Simon and Edie, both 45, have goals common for families their age. They’d like to afford to pay for college for their 16-year-old child and have enough for a comfortable retirement. They’re on an accelerated schedule, though. Simon wants to stop work in three short years.
‘‘Our main goal is to ensure that we are able to pay for our son’s college education,’’ Simon says. ‘‘Depending on the cost of college, I might have to work two more years or until he is finished with school so my monthly retirement check doesn’t go all for his schooling.’’
The couple, whose names have been changed, have saved for those goals. They have $323,247 in 401(k) plans, $22,308 in a brokerage account, $26,500 in college savings, $3,500 in Certificates of Deposit, $15,000 in savings and $8,000 in checking. Both Simon and Edie are expecting pensions of varying amounts based on their retirement dates. And there’s debt. In addition to a mortgage on their home, they have a home-equity loan worth $95,000 that was used to pay for a boat, and they also have out- standing credit card debt.
The Star-Ledger tapped Michael Maye, a certified financial planner and certified public accountant with MJM Financial in Berkeley Heights, to help the couple see if their goals are realistic.
‘‘The couple’s cash flow as submitted would indicate they should have an additional $46,789 available to save,’’ Maye says. ‘‘The excess cash flow is not real and the couple is likely spending closer to $113,000 a year rather than $70,000 a year.’’
Also, Simon and Edie have credit card debt and they took a loan to buy their boat, which wouldn’t have happened if they really had extra cash flow, he says.
So the first move for this couple is to get their budget in working order. They need to closely track their spending and cash flow and see exactly where all that extra money is going.
While the goal of paying for their child’s college is admirable, they should first get their debt under control. Their certificates of deposit are earning less in interest than Simon and Edie are paying on their credit cards, so those funds could be used to pay off the plastic with money to spare.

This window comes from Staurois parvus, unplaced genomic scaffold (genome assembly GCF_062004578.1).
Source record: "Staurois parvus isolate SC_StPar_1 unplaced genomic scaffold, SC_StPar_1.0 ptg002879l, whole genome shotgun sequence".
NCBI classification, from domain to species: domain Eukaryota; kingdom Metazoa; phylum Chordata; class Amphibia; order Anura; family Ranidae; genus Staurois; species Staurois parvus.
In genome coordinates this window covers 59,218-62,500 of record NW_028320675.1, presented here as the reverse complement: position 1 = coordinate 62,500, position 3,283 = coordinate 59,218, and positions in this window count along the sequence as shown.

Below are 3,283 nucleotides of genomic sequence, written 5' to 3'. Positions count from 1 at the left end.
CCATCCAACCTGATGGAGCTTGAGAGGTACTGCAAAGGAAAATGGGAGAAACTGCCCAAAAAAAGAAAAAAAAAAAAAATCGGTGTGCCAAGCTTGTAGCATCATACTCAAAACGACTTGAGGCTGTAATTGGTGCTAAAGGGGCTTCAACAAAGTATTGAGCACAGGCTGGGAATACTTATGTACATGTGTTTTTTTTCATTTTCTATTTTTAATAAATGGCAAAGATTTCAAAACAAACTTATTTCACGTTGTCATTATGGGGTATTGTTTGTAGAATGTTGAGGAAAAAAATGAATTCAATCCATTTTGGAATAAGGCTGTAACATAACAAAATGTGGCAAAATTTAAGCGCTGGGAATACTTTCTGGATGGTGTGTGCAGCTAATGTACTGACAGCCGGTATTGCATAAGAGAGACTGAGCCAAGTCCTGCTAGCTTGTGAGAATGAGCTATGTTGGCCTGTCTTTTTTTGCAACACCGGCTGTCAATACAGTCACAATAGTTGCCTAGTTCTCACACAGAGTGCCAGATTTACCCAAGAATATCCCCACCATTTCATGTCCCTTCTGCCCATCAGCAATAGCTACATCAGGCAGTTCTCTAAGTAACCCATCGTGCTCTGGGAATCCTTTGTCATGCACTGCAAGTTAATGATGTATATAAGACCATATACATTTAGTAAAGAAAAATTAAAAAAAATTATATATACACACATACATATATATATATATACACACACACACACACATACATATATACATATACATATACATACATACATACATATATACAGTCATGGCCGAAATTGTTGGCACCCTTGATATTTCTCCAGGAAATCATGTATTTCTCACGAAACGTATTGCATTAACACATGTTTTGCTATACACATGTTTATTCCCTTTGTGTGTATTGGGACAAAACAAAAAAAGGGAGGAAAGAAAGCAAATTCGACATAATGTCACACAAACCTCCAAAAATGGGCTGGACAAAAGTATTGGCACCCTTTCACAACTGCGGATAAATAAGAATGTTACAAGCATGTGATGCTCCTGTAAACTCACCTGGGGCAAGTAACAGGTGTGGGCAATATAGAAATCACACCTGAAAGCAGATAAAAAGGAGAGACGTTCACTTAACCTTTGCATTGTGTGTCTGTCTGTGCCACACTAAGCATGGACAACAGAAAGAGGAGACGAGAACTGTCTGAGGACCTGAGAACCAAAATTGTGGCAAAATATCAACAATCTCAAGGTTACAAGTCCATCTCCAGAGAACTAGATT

Simon and Edie have set aside $26,500 for college tui- tion bills. If they want to fully fund the school their child is eyeing — at $24,000 a year — they’d need to save an aston- ishing $3,400 per month. That’s not a realistic goal, even if they are able to find a lot of excess cash in their budget. Maye says they will probably have to pay the extra costs out of income when the time comes, or they can consider loans and other college funding options.
For retirement, Simon and Edie both have pensions, which will make a big difference in their golden years. Simon can receive $75,228 a year at age 48, or $85,148 at age 53. And at age 60, he’ll receive a separate pension of $650 a month. Edie will be eligible for a yearly pension of $16,752 to $30,331 depending on when she retires between the ages of 55 and 65. Unfortunately for the couple, the pensions may not be enough if they retire on the early side.
Simon would like to retire at age 48 — a goal Maye says is too aggressive. If they want to give it a shot, there would have to be some trade-offs.
‘‘If Simon does decide to retire at age 48, in order to make his plan work, he will need to get a part-time job paying $35,000 a year until age 55,’’ Maye says. ‘‘This would essentially give him close to his current earnings base.’’
To increase earnings, Simon and Edie could work longer or plan on more part-time income.
Even more important, Maye says the couple should first clean up their credit card debt and get a better understanding of their spending. The way things stand today, they’d be entering retirement with blinders on, unable to truly account for how much money they require to pay living expenses.